With the National League experimenting with a livelier ball once again in 1930, offensive numbers exploded throughout the senior circuit. The St. Louis Cardinals became the first team in the league to score more than 1,000 runs, and the Philadelphia Phillies allowed their opposition to cross the plate a league-record 1,199 times. The league as a whole batted over .300, and N.L. batters established a new league mark by hitting a total of 892 home runs. Only one National League hurler, Brooklyn’s Dazzy Vance, posted an ERA lower than 3.87, with the circuit’s composite ERA swelling to 4.97.
Individually, Chicago’s Hack Wilson established a new N.L. record by hitting 56 home runs. He also knocked in an all-time record 190 runs. New York’s Bill Terry batted .401, becoming in the process the last batter in the senior circuit to reach the .400-plateau. Terry also tied Lefty O’Doul’s 1929 N.L. mark by accumulating 254 hits. Philadelphia’s Chuck Klein drove in 170 runs, scored 158 others, and banged out 59 doubles. Chicago’s Kiki Cuyler scored 155 runs, while teammate Woody English crossed the plate another 152 times.
The efforts of Wilson, Cuyler, and English helped the Cubs finish a close second to St. Louis in the run-scoring derby. Chicago scored 998 runs, crossing the plate only six fewer times than the league-leading Cardinals. However, the Cardinals surrendered almost 100 fewer runs to the opposition, allowing them to edge out the Cubs for first place in the senior circuit. Winning 22 of their final 26 contests, the Cardinals finished the regular season with a record of 92-62, just two games ahead of the second-place Cubs. The Giants finished third, only five games back, while Brooklyn finished fourth, six games off the pace.
Featuring an extraordinarily well-balanced lineup, the Cardinals posted a team batting average of .314. All eight members of the Cardinals’ starting lineup compiled a batting average in excess of .300. Frankie Frisch and Chick Hafey served as the team’s top two hitters. Frisch knocked in 114 runs, scored 121 others, and batted .346. Hafey hit 26 homers, drove in 107 runs, scored 108 others, and batted .336. Meanwhile, Bill Hallahan and Burleigh Grimes anchored the Cardinals’ pitching staff. Hallahan led the team with 15 victories, while Grimes posted 13 wins and an outstanding 3.01 ERA after coming over from Boston in mid-June.
St. Louis subsequently faced Connie Mack’s powerful Philadelphia Athletics ball club in the World Series. Although the St. Louis pitching staff held Philadelphia’s lineup to a team batting average of just .197, Cardinals’ batters had a difficult time coping with the offerings of Lefty Grove and George Earnshaw. The two Philadelphia aces led their team to a six-game triumph, posting all four of their club’s victories, while compiling a combined ERA of 1.02.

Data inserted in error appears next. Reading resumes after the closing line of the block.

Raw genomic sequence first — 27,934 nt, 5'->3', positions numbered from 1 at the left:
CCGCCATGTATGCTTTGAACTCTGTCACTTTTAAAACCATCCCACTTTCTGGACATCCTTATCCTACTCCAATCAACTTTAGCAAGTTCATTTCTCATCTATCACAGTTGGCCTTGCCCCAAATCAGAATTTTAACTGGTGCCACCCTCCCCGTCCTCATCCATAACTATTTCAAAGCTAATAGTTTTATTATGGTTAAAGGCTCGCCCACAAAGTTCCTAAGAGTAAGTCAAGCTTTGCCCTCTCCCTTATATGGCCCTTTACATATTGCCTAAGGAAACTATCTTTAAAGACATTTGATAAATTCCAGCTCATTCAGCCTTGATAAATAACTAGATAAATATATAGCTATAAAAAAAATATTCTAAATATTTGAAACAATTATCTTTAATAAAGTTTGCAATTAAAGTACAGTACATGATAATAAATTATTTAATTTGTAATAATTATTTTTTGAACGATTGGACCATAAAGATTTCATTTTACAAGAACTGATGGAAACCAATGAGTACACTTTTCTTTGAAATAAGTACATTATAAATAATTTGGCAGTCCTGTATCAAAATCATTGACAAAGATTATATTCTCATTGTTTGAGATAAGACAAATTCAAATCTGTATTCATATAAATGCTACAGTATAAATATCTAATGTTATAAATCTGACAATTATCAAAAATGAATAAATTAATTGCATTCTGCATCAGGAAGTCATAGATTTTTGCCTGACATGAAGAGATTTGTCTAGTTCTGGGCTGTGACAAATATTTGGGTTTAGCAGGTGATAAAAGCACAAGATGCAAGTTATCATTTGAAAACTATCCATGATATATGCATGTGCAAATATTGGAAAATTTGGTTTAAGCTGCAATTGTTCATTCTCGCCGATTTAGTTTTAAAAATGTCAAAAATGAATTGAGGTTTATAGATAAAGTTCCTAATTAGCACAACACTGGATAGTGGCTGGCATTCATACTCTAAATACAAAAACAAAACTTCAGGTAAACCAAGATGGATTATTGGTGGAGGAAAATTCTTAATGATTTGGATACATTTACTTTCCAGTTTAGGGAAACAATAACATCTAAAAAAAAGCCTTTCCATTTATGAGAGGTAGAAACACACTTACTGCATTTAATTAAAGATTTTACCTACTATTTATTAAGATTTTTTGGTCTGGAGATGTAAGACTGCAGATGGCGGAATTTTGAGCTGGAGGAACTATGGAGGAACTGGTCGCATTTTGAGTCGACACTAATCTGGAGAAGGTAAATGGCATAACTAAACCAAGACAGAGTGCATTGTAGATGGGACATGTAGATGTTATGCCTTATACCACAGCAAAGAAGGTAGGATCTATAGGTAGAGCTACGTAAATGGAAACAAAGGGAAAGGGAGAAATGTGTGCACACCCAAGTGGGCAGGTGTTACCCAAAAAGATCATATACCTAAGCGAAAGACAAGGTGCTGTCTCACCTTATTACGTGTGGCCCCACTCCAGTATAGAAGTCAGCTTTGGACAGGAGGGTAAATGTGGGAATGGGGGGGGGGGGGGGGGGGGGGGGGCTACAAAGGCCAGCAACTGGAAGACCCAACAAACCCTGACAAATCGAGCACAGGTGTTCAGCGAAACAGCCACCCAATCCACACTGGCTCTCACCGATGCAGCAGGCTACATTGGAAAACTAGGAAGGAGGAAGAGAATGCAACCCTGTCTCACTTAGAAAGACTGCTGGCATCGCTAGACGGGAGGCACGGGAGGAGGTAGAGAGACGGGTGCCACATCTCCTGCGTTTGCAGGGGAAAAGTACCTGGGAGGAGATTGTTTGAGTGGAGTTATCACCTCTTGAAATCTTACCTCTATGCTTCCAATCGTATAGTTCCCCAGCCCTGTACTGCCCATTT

Other outstanding performers, notable events, and points of interest from around the league follow:
• September 20 – Bill Terry collected six hits in nine trips to the plate during a double header to raise his season average to .402. He followed that up by going five-for-seven in a double header the next day to see his average go as high as .406. Terry ended the season with a .401 batting average. He remains the last National Leaguer to bat over .400.
• November 25 – The Sporting News, acting to fill the Most Valuable Player void, announced its selection of New York Giants first baseman Bill Terry as the National League’s MVP.
• October 2 - St. Louis Cardinals outfielder George Watkins became the first National League player to homer in his first World Series at-bat.
• Gabby Hartnett of the Chicago Cubs set a 20th-century record for catchers by compiling a .630 slugging percentage. Hartnett finished the year with 37 home runs, 122 runs batted in, and a .339 batting average.
• Brooklyn’s Dazzy Vance’s 2.61 ERA was 1.15 runs per-game better than the next-lowest ERA in the National League.
• Pittsburgh’s Adam Comorosky led the majors with 23 triples.
• Philadelphia’s Chuck Klein set National League records for runs scored (158), total bases (445), and runs produced (288). He also finished the season with 40 home runs, 170 runs batted in, 250 hits, and a .386 batting average.
• Klein registered a 20th-century National League record 44 assists by an outfielder.
• Dodger Babe Herman's .393 batting average was the highest of the 20th century by a National League runner-up.
• Philadelphia pitchers surrendered a record 1,199 runs and posted an all-time high 6.71 team ERA. Opponents batted .342 against Philadelphia’s pitching staff.
• The National League as a whole posted a 20th-century record .303 batting average and .448 slugging percentage.
• Cincinnati's Hod Ford was the only National League regular to hit below .250.
• The Cubs slugged a major league record .481.
• The Giants hit a major league record .319.
• Chicago’s Guy Bush surrendered a post-1901 National League record 155 earned runs by a pitcher.
• George Watkins set a major league rookie record by batting .373. His .621 slugging percentage also established a record for rookies.
• Boston’s Wally Berger set National League rookie records with 38 homers and 119 RBIs (since broken).
• Chicago’s Kiki Cuyler led the major leagues with 37 steals.
• The Pirates’ 119 triples made them the last National League team to hit 100 three-baggers in a season.
• Cubs pitcher Hal Carlson died of an intestinal hemorrhage.
• Defending N.L. batting champion Lefty O’Doul posted a mark of .383.
• New York’s Fred Lindstrom batted .379 and accumulated 231 hits.
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- 1930 World Series, Adam Comorosky, Babe Herman, Bill Hallahan, Bill Terry, Burleigh Grimes, Chick Hafey, Dazzy Vance, Frankie Frisch, Freddie Lindstrom, Gabby Hartnett, George Watkins, Guy Bush, Hack Wilson, Hal Carlson, Hod Ford, Kiki Cuyler, Mel Ott, Pat Malone, Philadelphia Athletics, St. Louis Cardinals, Wally Berger, Woody English